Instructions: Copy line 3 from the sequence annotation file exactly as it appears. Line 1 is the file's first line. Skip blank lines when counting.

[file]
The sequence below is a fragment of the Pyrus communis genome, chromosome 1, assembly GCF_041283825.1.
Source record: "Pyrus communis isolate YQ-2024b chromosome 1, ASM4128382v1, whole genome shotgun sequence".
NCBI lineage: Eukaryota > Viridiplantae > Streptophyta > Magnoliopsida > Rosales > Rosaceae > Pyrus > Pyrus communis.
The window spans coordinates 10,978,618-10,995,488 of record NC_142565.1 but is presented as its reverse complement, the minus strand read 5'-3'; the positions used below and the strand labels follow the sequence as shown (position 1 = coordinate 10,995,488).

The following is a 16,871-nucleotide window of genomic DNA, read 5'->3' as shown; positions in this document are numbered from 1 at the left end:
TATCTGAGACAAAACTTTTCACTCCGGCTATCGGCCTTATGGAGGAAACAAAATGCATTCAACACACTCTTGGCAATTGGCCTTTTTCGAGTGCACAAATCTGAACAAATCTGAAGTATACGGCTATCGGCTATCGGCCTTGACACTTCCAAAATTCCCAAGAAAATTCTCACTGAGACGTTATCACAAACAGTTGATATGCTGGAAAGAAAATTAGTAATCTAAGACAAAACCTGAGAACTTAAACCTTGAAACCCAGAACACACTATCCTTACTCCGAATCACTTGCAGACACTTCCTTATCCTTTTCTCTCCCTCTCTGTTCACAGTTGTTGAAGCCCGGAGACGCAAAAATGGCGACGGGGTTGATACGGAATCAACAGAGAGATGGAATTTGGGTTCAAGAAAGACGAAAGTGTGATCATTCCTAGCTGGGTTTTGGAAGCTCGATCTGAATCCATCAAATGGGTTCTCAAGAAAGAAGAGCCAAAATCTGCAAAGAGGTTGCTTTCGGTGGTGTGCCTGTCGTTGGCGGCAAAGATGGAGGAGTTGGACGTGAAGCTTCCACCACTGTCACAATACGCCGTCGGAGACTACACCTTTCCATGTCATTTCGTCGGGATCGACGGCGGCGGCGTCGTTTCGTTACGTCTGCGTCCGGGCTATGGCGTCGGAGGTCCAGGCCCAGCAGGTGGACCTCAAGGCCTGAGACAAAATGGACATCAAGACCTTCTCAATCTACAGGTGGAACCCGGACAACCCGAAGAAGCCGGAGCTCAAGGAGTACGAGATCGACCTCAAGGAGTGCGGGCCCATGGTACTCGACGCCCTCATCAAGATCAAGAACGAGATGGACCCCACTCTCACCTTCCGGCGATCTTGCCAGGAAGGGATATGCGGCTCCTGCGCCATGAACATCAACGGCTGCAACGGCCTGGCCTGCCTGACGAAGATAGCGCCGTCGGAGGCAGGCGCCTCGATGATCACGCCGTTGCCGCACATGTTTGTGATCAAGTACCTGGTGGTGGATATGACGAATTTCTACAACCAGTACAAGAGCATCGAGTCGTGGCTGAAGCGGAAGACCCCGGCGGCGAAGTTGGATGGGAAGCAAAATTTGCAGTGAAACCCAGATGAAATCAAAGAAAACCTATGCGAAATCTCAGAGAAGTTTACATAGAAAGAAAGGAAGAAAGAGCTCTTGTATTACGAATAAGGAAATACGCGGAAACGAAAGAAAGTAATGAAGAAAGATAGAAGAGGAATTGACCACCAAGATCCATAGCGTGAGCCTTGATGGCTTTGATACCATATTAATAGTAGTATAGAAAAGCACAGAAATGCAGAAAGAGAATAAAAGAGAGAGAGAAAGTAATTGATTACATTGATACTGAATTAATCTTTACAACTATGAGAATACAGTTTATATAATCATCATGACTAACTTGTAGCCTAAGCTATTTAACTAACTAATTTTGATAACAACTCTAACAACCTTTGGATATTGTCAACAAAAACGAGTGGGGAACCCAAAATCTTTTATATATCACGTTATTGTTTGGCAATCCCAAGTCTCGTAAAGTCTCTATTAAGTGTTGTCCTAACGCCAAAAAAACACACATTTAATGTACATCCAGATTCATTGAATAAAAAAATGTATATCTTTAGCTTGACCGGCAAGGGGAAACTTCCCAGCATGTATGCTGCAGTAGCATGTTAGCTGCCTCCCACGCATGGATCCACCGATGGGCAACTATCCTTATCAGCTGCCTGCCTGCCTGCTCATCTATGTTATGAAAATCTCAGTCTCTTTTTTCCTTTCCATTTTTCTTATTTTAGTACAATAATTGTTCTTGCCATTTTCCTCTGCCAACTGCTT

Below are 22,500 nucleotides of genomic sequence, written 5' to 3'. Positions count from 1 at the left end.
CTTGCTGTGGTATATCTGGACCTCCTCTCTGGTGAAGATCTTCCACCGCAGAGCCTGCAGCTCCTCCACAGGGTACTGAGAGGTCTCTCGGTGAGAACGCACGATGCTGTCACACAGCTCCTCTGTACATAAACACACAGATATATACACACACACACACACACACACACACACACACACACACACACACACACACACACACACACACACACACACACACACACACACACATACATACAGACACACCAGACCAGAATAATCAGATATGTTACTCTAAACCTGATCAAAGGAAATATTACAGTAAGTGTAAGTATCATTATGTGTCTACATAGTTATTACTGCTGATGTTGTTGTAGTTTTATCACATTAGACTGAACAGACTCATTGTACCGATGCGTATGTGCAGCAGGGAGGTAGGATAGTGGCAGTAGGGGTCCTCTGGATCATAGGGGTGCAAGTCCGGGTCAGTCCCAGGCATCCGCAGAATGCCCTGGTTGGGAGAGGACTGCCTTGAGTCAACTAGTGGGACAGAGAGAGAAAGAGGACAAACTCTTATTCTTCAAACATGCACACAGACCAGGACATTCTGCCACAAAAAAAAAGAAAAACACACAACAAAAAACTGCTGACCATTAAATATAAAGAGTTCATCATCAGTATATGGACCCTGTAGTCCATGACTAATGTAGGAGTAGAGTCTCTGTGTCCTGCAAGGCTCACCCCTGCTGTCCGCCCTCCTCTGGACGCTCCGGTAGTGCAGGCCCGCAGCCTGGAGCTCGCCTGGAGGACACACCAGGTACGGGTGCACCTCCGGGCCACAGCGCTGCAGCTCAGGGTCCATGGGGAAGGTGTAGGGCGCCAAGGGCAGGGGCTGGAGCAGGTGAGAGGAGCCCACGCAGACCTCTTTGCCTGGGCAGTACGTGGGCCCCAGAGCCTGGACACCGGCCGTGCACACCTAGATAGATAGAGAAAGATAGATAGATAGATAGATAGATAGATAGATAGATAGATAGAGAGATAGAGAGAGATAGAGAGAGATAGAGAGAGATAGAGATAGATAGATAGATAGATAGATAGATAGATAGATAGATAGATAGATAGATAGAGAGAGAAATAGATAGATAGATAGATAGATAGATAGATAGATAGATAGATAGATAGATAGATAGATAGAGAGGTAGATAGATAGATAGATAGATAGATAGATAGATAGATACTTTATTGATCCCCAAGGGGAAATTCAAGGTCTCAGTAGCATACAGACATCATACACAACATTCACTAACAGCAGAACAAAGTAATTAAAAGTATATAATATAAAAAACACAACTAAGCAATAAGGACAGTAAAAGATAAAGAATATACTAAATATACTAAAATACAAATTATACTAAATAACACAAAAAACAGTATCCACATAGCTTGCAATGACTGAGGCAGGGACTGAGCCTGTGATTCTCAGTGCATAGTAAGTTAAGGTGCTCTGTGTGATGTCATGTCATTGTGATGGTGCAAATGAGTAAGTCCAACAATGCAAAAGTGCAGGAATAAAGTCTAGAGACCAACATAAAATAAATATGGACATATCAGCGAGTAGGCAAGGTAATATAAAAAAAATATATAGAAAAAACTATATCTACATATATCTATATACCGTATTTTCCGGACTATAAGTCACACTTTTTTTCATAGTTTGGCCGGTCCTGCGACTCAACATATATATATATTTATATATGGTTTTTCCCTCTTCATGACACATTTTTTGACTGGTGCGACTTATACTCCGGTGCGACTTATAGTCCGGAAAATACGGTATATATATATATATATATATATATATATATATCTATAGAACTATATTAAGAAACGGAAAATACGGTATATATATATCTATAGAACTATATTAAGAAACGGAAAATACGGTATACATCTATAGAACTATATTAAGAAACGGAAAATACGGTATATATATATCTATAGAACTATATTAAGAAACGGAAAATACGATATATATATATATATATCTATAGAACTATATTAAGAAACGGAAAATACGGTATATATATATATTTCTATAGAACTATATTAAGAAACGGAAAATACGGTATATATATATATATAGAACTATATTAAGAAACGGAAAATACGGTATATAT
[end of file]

NCBI lineage: Eukaryota > Viridiplantae > Streptophyta > Magnoliopsida > Rosales > Rosaceae > Pyrus > Pyrus communis.